One distinction between Bangladeshi and Indian foods is that fish is a staple of Bangladeshi cuisine. Mustard oil is also a common ingredient, which was present in both the fish and mashed potatoes. There were plenty of leftovers, which was good news for the next day. We had also ordered dessert, misti doi, a sweet yogurt, which we enjoyed before settling in to watch one of the Bengali movies Derek had borrowed.
We watched the 2004 Bangladeshi film Lalon, which was based on the life of Lalon Shah, a Bengali philosopher poet and songwriter. Lalon is considered to be the founder of Baul music, and was widely known for criticizing social divisions made by religion (primarily Islam and Hinduism) and the caste system. It was a little difficult for us to engage with the movie since we didn’t know anything about Lalon prior to this weekend, but I assume viewers with more background on the man would have been more appreciative.
Here’s a contemporary cover of one of Lalon’s songs, “Jaat Gelo Jaat Gelo Bole”:
On Sunday morning, Derek made a fresh batch of parathas. We also reheated the leftover sabzi, and made more tea. This time the parathas came out puffier and softer; they had been crisper the day before. While we had liked both versions, we especially liked this second batch.
We watched several videos to learn more about life in Bangladesh. The first was a BBC Bangla short documentary, “A Day in Dhaka,” which interviewed four young Bangladeshis about their lives. Dhaka is home to over 4 million young people–but it was also voted one of the most unlivable cities in the world last year, so the film tried to capture how different young people view their lives, and their prospects for the future. The second video we watched, “Dhaka: A City of Possibilities?” also addressed Dhaka’s ranking as one of the least livable cities. It interviewed many Dhaka residents, asking them what they saw as the city’s biggest problems, and how quality of life could be improved.
The third video we watched gave us a look into what life is like in a Bangladeshi village. We followed two children through the course of a single day, and also learned about rice farming, fishing, tea harvesting, and celebrating Ramadan.
For lunch we had more of the rice and potato curry that I had made for lunch the previous day, and more tea (I guess it’s a good thing that I’m sick when we’re globetrotting to a country that drinks a lot of tea).
In the afternoon, we watched another Bengali film that Derek borrowed from the library, Chokher Bali. While the film is Indian, rather than Bangladeshi, the story takes place in Bengal while it was still under British rule (and is based on an early twentieth-century Bengali novel by the same name, by Bengali novelist Rabindranath Tagore). The story revolves around a young Hindu widow, Binodini, who is well-educated, but according to custom at the time, is expected to live a life of seclusion after the death of her husband. Binodini is invited to come live with an older widow, Rajlakshmi, and her son, Mahendra–who had turned down Binodini when she was first looking to marry. Binodini befriends the young woman he’s married instead, Asha; Mahendra finds himself falling out of love with his wife and in love with the woman he once rejected.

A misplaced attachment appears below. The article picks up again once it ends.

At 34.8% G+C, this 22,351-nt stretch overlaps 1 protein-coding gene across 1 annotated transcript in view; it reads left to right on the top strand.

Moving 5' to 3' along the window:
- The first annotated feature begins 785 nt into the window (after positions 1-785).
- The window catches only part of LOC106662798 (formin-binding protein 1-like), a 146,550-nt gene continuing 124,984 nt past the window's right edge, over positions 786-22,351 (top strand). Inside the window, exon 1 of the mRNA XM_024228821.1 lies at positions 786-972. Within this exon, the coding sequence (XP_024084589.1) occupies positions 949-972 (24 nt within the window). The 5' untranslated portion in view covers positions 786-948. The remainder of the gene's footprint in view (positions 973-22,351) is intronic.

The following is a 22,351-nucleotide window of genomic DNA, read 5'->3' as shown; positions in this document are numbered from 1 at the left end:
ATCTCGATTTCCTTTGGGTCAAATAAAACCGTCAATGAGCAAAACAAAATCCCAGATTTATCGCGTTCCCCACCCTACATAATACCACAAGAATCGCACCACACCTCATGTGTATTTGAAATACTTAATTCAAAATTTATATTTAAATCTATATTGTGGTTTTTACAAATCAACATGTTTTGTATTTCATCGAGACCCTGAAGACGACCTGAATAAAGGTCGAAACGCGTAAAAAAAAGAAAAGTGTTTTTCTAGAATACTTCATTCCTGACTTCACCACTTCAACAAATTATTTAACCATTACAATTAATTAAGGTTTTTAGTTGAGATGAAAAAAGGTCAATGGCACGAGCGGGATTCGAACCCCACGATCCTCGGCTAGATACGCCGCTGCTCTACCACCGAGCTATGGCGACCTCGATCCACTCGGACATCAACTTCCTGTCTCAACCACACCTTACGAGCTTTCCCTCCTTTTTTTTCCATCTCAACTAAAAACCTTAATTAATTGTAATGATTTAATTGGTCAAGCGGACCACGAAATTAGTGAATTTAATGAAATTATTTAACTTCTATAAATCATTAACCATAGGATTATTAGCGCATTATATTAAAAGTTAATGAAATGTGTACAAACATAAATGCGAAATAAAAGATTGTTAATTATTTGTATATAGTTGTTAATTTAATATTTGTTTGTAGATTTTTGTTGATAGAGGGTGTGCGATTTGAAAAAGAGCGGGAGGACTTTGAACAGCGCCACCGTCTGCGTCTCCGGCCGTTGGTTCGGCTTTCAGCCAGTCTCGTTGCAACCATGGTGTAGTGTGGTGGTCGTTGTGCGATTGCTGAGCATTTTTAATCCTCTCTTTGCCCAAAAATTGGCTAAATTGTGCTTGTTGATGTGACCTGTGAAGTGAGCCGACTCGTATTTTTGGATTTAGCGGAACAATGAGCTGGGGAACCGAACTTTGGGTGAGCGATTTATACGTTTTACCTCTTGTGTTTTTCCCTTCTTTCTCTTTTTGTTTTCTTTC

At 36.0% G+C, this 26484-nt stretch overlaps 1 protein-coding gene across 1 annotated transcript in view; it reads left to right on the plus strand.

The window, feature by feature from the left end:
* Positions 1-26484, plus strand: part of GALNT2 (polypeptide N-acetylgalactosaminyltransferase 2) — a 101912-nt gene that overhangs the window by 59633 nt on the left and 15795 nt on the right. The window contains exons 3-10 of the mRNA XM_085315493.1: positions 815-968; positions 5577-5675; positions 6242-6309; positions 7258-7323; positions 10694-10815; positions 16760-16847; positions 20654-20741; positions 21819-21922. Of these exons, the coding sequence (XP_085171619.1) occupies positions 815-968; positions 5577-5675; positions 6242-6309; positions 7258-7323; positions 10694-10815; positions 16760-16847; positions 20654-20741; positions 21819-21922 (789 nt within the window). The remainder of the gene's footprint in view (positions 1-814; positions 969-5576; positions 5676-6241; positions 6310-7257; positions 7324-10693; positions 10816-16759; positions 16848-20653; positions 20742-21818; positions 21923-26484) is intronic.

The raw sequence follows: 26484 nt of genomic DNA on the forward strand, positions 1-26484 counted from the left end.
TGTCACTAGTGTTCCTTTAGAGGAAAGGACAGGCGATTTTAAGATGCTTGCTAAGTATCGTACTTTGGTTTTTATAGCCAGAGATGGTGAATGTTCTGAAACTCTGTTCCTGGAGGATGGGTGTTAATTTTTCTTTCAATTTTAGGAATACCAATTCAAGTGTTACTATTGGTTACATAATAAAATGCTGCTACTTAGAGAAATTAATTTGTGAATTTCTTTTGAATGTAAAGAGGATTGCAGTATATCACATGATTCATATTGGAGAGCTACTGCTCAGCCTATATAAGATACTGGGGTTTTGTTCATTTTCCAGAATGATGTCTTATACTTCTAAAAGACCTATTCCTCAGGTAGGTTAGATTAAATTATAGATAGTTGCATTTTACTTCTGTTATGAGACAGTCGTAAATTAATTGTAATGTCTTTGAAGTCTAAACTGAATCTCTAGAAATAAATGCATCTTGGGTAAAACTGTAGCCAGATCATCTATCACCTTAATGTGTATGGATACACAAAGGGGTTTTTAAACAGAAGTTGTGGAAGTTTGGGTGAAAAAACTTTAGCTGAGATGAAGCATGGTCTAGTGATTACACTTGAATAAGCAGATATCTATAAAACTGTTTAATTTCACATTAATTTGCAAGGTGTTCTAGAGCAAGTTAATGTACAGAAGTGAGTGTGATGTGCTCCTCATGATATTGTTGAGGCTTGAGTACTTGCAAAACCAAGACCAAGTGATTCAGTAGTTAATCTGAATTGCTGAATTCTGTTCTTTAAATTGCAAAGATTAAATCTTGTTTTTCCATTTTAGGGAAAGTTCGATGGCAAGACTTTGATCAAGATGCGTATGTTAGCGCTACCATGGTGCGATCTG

Unfortunately I can’t find a proper trailer with English subtitles, but here’s a short video with clips from the movie:
I’ll admit that the plot does seem rather melodramatic, but I think Aishwarya Rai (whom Americans might recognize for her modeling and brand ambassador work, and for being in a Bollywood-style adaptation of Pride and Prejudice, Bride and Prejudice) makes Binodini a complex but sympathetic character.
For dinner we enjoyed our leftovers from Royal Bengal (though we had finished the fried bread and cauliflower pakoras the first night). Having cooked a few Bengali recipes this weekend, I appreciate all the preparation–and ingredients–that went into the dishes we ordered. Ordering delivery is so easy; cooking the food, not so much. We also had saved a serving of misti doi (the sweet yogurt) for dessert.
I’m feeling a little better than I did start of the weekend, and I’m glad that while I stayed indoors the whole time, that we got to experience Bangladesh and its rich culture. Our next post will likely be from a country whose winters are more similar to our New England ones than Bangladesh’s: Belarus.